Olaparib Approved in the US as a First-Line Maintenance Treatment of Germline BRCA-mutated Metastatic Pancreatic Cancer

The country was saddened to learn over the weekend that Rep. John Lewis (D-Ga.), the legendary Civil Rights activist, was being treated for stage four pancreatic cancer.

“While I am clear-eyed about the prognosis, doctors have told me that recent medical advances have made this type of cancer treatable in many cases, that treatment options are no longer as debilitating as they once were, and that I have a fighting chance,” Lewis says in a statement.

One of those medical advances was announced today, as the FDA approved olaparib for the maintenance treatment of adult patients with deleterious or suspected deleterious germline BRCA-mutated (gBRCAm) metastatic pancreatic adenocarcinoma whose disease has not progressed on at least 16 weeks of a first-line platinum-based chemotherapy regimen. AstraZeneca and Merck are marketing this new drug as LYNPARZA. Patients will be selected for therapy based on an FDA-approved companion diagnostic for LYNPARZA.

The approval follows the recommendation by the U.S. FDA Oncologic Drugs Advisory Committee on Dec. 17 for LYNPARZA in this indication and was based on results from the pivotal Phase 3 POLO trial published in the New England Journal of Medicine and presented at the 2019 American Society of Clinical Oncology (ASCO) Annual Meeting.

Results showed a statistically significant and clinically meaningful improvement in progression-free survival (PFS) where LYNPARZA nearly doubled the time patients with gBRCAm metastatic pancreatic cancer lived without disease progression or death to a median of 7.4 months vs. 3.8 months on placebo (HR 0.53 [95% CI 0.35-0.81] p=0.0035).

The most common adverse reactions (ARs) ≥10% were fatigue/asthenia (60%), nausea (45%), abdominal pain (34%), diarrhea (29%), anemia (27%), decreased appetite (25%), constipation (23%), vomiting (20%), back pain (19%), arthralgia (15%), rash (15%), thrombocytopenia (14%), dyspnea (13%), neutropenia (12%), nasopharyngitis (12%), dysgeusia (11%), and stomatitis (10%). The most common ≥ grade 3 ARs were anemia (11%), fatigue/asthenia (5%), decreased appetite (3%), abdominal pain (2%), vomiting (1%) and arthralgia (1%). Among patients taking LYNPARZA, dose interruptions due to an adverse reaction of any grade occurred in 35% and dose reductions due to an adverse reaction occurred in 17%. Discontinuation due to adverse reactions occurred in 6% of patients receiving LYNPARZA.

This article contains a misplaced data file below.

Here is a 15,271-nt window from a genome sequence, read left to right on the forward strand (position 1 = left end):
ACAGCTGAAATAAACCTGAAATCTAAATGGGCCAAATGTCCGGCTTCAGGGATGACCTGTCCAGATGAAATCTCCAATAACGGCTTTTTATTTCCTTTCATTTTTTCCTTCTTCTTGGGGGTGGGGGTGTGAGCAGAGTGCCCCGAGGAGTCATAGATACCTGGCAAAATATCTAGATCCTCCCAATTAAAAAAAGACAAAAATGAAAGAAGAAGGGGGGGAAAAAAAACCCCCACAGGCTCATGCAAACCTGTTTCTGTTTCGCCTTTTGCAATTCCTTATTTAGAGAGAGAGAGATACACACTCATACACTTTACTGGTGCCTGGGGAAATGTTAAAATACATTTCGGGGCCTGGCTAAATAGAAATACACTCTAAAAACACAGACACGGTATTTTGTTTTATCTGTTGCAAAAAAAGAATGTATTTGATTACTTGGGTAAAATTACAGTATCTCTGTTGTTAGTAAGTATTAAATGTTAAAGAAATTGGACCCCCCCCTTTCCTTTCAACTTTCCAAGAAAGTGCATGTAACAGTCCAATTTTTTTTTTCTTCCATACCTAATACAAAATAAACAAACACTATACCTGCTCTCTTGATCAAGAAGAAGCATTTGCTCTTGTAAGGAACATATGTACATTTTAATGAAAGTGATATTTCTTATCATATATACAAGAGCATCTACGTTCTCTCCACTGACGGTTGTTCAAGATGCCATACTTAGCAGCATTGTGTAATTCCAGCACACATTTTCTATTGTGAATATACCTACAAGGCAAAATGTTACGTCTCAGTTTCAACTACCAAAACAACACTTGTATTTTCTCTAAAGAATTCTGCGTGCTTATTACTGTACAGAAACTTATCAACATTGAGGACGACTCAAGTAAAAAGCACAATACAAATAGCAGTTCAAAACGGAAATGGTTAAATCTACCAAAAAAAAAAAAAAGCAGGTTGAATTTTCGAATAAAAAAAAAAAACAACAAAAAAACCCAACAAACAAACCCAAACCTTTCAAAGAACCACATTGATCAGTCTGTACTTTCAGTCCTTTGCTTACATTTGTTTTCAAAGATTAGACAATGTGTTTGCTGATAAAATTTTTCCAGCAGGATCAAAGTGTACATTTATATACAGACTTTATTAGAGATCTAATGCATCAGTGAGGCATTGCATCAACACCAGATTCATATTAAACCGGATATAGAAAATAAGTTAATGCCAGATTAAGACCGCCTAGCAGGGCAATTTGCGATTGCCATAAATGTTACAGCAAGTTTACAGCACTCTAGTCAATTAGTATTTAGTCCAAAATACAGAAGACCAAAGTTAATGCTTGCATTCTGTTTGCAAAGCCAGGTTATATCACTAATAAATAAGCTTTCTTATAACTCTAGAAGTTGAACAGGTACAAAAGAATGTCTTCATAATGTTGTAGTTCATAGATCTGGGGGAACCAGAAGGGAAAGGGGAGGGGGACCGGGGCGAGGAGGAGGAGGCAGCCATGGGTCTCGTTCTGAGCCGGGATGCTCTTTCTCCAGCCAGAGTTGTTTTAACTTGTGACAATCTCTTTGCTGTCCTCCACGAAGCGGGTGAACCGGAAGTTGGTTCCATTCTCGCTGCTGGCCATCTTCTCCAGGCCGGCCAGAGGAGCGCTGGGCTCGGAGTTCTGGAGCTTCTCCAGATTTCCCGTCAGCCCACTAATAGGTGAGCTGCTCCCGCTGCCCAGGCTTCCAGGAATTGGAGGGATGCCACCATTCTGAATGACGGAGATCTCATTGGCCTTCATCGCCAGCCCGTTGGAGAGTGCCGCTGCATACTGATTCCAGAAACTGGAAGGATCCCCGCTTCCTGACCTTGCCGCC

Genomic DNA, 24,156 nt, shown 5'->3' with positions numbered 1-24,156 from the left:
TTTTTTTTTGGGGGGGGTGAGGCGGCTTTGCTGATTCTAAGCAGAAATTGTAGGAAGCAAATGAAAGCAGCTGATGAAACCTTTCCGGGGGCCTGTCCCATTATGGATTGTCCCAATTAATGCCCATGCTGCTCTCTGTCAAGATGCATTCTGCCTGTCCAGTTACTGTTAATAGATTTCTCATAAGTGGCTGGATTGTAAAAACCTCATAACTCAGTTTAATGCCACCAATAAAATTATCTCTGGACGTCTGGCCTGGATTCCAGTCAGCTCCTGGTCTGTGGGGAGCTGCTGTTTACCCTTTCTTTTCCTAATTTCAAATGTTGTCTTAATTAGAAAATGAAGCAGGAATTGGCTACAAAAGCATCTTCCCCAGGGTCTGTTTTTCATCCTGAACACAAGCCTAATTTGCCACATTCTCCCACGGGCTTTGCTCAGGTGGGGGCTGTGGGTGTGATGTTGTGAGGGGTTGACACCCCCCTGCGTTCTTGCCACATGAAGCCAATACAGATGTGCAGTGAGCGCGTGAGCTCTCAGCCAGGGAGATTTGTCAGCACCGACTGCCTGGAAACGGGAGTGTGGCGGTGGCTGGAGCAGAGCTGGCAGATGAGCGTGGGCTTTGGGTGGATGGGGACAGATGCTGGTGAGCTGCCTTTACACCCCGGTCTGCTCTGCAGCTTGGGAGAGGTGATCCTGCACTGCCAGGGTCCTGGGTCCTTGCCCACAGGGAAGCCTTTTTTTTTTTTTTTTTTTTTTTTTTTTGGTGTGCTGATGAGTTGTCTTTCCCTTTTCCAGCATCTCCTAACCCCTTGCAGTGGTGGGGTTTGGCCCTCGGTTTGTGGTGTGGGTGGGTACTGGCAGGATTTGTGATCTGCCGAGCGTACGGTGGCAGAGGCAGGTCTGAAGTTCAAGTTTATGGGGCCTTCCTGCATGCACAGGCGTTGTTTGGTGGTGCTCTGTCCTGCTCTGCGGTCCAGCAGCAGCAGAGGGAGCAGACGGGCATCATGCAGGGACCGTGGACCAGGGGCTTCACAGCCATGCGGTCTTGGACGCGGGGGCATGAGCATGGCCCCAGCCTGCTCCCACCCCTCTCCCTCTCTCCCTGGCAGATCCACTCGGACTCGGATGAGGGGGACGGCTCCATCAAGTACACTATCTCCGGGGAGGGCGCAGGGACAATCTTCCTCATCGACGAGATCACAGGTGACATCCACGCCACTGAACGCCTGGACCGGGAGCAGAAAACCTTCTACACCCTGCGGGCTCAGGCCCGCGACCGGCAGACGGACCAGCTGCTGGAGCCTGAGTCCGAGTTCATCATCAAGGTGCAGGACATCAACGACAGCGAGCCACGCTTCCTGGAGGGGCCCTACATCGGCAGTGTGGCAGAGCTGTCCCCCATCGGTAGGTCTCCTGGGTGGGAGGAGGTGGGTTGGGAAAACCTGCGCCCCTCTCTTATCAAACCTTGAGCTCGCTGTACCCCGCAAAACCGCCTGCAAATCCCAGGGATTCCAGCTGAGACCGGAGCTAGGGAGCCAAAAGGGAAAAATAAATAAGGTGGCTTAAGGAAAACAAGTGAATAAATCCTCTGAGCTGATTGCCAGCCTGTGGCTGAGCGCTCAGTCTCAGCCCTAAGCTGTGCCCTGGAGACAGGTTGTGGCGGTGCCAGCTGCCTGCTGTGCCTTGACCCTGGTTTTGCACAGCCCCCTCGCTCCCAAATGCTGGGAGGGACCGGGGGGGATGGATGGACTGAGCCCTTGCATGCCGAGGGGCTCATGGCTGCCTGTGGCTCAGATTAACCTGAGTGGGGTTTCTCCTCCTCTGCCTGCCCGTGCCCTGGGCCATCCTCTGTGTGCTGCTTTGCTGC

Dave Fredrickson, executive vice president, head of the oncology business unit, AstraZeneca, says, “Patients with advanced pancreatic cancer historically have faced poor outcomes due to the aggressive nature of the disease and limited treatment advances over the last few decades. LYNPARZA is now the only approved targeted medicine in biomarker-selected patients with advanced pancreatic cancer.”

Roy Baynes, MD, PhD, senior vice president and head of global clinical development, chief medical officer, Merck Research Laboratories, says, “LYNPARZA embodies Merck’s and AstraZeneca’s commitment to advance the treatment of challenging types of cancer, including metastatic pancreatic cancer. The expanded approval of LYNPARZA represents a significant milestone for patients and supports the value of germline BRCA testing in patients with this disease.”

Hedy L. Kindler, MD, co-principal investigator of the POLO trial and professor of medicine, University of Chicago Medicine, says, “Today’s approval of olaparib based on the POLO results gives clinicians an important first-line maintenance treatment option which nearly doubled the progression-free survival benefit in patients with germline BRCA-mutated metastatic pancreatic cancer.”

Julie Fleshman, president and CEO, Pancreatic Cancer Action Network, says, “Metastatic pancreatic cancer patients have been waiting a long time for new therapy options for their devastating disease. Today’s approval of LYNPARZA provides an exciting new treatment option for patients with germline BRCA-mutated metastatic pancreatic cancer.”

The Pancreatic Cancer Action Network (PanCAN) is a U.S.-based organization that supports and advocates on behalf of the patients, caregivers and communities affected by pancreatic cancer.

LYNPARZA is currently approved in 65 countries for the maintenance treatment of platinum-sensitive relapsed ovarian cancer, regardless of BRCA status. It is approved in the U.S., the EU, Japan and several other countries as first-line maintenance treatment of BRCA-mutated advanced ovarian cancer following response to platinum-based chemotherapy. It is also approved in 44 countries, including the U.S. and Japan, for gBRCAm, HER2-negative metastatic breast cancer, previously treated with chemotherapy; in the EU, this includes locally advanced breast cancer.